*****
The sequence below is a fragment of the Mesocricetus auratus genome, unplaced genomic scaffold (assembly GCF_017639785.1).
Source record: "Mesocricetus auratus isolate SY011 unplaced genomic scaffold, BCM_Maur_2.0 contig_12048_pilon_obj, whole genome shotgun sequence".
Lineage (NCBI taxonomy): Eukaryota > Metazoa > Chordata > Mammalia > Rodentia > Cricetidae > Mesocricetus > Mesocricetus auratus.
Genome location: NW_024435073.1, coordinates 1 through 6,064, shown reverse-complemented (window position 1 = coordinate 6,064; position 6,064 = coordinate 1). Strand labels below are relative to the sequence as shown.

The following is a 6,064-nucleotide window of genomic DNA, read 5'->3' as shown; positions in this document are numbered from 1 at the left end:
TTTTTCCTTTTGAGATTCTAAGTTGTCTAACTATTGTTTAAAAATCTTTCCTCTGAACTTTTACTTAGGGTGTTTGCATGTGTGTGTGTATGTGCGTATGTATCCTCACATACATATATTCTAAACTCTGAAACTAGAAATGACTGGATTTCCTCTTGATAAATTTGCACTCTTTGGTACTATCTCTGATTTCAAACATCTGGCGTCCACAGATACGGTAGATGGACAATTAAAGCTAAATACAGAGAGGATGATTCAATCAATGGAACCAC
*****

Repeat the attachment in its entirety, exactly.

The sequence below is a fragment of the Mesocricetus auratus genome, unplaced genomic scaffold (assembly GCF_017639785.1).
Source record: "Mesocricetus auratus isolate SY011 unplaced genomic scaffold, BCM_Maur_2.0 contig_12048_pilon_obj, whole genome shotgun sequence".
Lineage (NCBI taxonomy): Eukaryota > Metazoa > Chordata > Mammalia > Rodentia > Cricetidae > Mesocricetus > Mesocricetus auratus.
Genome location: NW_024435073.1, coordinates 1 through 6,064, shown reverse-complemented (window position 1 = coordinate 6,064; position 6,064 = coordinate 1). Strand labels below are relative to the sequence as shown.

The following is a 6,064-nucleotide window of genomic DNA, read 5'->3' as shown; positions in this document are numbered from 1 at the left end:
TTTTTCCTTTTGAGATTCTAAGTTGTCTAACTATTGTTTAAAAATCTTTCCTCTGAACTTTTACTTAGGGTGTTTGCATGTGTGTGTGTATGTGCGTATGTATCCTCACATACATATATTCTAAACTCTGAAACTAGAAATGACTGGATTTCCTCTTGATAAATTTGCACTCTTTGGTACTATCTCTGATTTCAAACATCTGGCGTCCACAGATACGGTAGATGGACAATTAAAGCTAAATACAGAGAGGATGATTCAATCAATGGAACCAC